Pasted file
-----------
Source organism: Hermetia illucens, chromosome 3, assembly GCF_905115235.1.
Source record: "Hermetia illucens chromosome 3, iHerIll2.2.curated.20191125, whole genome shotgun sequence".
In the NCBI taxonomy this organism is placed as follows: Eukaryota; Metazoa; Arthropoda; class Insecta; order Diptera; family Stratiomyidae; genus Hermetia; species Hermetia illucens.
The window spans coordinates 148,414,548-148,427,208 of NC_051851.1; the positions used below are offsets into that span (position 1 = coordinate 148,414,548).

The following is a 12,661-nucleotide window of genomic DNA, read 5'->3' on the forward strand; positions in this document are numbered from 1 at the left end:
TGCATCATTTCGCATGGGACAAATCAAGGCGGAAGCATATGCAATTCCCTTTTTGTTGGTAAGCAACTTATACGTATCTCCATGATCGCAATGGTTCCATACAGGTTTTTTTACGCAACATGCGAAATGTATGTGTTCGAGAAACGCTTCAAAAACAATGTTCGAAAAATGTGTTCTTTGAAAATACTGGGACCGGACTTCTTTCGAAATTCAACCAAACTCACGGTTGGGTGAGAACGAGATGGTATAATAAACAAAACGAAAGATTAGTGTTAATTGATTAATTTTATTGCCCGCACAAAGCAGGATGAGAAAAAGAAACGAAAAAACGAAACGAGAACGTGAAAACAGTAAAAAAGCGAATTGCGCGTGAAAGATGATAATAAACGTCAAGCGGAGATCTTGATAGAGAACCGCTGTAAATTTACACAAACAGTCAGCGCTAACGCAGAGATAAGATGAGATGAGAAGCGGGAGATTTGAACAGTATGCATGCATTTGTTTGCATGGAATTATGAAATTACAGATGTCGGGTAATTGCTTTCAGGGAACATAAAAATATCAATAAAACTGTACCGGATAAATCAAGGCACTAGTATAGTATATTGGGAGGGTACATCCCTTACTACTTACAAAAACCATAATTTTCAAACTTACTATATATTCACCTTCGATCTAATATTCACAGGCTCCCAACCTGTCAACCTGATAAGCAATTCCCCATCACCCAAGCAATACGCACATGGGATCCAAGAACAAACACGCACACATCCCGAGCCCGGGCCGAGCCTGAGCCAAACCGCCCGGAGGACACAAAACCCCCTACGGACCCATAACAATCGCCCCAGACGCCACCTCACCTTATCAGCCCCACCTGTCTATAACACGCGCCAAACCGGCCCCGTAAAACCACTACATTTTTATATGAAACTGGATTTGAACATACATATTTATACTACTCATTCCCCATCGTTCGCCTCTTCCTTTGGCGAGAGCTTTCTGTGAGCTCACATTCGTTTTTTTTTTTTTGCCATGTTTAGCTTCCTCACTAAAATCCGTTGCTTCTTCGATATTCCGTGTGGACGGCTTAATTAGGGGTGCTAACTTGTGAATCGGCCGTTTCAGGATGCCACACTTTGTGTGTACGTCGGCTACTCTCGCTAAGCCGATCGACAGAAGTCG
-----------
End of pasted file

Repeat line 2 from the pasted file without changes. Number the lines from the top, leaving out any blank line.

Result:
Source record: "Hermetia illucens chromosome 3, iHerIll2.2.curated.20191125, whole genome shotgun sequence".